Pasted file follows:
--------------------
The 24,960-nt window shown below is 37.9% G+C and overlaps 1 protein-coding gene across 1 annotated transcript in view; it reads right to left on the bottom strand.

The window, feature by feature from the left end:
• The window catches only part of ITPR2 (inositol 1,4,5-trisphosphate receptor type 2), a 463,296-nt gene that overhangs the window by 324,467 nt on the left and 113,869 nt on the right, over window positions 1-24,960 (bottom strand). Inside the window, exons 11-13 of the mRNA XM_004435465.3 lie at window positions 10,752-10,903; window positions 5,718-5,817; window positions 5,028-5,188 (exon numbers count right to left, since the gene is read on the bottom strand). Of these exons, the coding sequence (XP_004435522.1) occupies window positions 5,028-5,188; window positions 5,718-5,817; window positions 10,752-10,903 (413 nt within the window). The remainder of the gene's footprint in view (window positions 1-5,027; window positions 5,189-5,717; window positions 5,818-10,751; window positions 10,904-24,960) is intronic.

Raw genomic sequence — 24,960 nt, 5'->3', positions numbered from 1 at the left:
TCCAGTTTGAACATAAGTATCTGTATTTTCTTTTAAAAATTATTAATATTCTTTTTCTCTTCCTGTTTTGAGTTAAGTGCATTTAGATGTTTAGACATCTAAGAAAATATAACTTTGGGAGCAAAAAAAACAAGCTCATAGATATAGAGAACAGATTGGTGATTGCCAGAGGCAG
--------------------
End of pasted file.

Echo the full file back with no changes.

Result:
The 24,960-nt window shown below is 37.9% G+C and overlaps 1 protein-coding gene across 1 annotated transcript in view; it reads right to left on the bottom strand.

The window, feature by feature from the left end:
• The window catches only part of ITPR2 (inositol 1,4,5-trisphosphate receptor type 2), a 463,296-nt gene that overhangs the window by 324,467 nt on the left and 113,869 nt on the right, over window positions 1-24,960 (bottom strand). Inside the window, exons 11-13 of the mRNA XM_004435465.3 lie at window positions 10,752-10,903; window positions 5,718-5,817; window positions 5,028-5,188 (exon numbers count right to left, since the gene is read on the bottom strand). Of these exons, the coding sequence (XP_004435522.1) occupies window positions 5,028-5,188; window positions 5,718-5,817; window positions 10,752-10,903 (413 nt within the window). The remainder of the gene's footprint in view (window positions 1-5,027; window positions 5,189-5,717; window positions 5,818-10,751; window positions 10,904-24,960) is intronic.

Raw genomic sequence — 24,960 nt, 5'->3', positions numbered from 1 at the left:
TCCAGTTTGAACATAAGTATCTGTATTTTCTTTTAAAAATTATTAATATTCTTTTTCTCTTCCTGTTTTGAGTTAAGTGCATTTAGATGTTTAGACATCTAAGAAAATATAACTTTGGGAGCAAAAAAAACAAGCTCATAGATATAGAGAACAGATTGGTGATTGCCAGAGGCAG